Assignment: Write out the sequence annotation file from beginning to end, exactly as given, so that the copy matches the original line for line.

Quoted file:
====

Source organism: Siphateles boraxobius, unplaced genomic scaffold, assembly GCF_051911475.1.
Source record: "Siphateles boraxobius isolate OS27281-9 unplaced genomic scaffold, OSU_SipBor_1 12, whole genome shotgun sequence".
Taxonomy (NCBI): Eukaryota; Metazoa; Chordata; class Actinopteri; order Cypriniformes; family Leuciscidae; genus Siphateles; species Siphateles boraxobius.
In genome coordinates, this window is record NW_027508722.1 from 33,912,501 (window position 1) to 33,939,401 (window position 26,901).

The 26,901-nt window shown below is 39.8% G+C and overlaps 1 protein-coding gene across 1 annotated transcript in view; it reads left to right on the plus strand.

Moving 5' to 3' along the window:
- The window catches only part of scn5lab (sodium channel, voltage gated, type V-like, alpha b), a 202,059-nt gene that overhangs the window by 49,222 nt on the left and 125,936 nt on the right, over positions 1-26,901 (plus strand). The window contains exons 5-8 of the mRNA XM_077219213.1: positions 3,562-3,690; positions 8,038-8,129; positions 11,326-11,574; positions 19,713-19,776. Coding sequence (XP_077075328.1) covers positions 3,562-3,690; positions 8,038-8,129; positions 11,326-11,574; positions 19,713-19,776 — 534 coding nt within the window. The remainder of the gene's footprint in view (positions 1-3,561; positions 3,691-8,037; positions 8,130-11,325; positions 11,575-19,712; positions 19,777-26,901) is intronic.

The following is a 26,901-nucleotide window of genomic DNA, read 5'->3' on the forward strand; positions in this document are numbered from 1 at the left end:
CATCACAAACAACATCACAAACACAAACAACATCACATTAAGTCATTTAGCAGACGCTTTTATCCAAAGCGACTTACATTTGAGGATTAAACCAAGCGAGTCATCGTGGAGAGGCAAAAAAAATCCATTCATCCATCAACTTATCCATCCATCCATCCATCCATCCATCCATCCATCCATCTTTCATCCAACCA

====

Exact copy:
Source organism: Siphateles boraxobius, unplaced genomic scaffold, assembly GCF_051911475.1.
Source record: "Siphateles boraxobius isolate OS27281-9 unplaced genomic scaffold, OSU_SipBor_1 12, whole genome shotgun sequence".
Taxonomy (NCBI): Eukaryota; Metazoa; Chordata; class Actinopteri; order Cypriniformes; family Leuciscidae; genus Siphateles; species Siphateles boraxobius.
In genome coordinates, this window is record NW_027508722.1 from 33,912,501 (window position 1) to 33,939,401 (window position 26,901).

The 26,901-nt window shown below is 39.8% G+C and overlaps 1 protein-coding gene across 1 annotated transcript in view; it reads left to right on the plus strand.

Moving 5' to 3' along the window:
- The window catches only part of scn5lab (sodium channel, voltage gated, type V-like, alpha b), a 202,059-nt gene that overhangs the window by 49,222 nt on the left and 125,936 nt on the right, over positions 1-26,901 (plus strand). The window contains exons 5-8 of the mRNA XM_077219213.1: positions 3,562-3,690; positions 8,038-8,129; positions 11,326-11,574; positions 19,713-19,776. Coding sequence (XP_077075328.1) covers positions 3,562-3,690; positions 8,038-8,129; positions 11,326-11,574; positions 19,713-19,776 — 534 coding nt within the window. The remainder of the gene's footprint in view (positions 1-3,561; positions 3,691-8,037; positions 8,130-11,325; positions 11,575-19,712; positions 19,777-26,901) is intronic.

The following is a 26,901-nucleotide window of genomic DNA, read 5'->3' on the forward strand; positions in this document are numbered from 1 at the left end:
CATCACAAACAACATCACAAACACAAACAACATCACATTAAGTCATTTAGCAGACGCTTTTATCCAAAGCGACTTACATTTGAGGATTAAACCAAGCGAGTCATCGTGGAGAGGCAAAAAAAATCCATTCATCCATCAACTTATCCATCCATCCATCCATCCATCCATCCATCCATCCATCTTTCATCCAACCA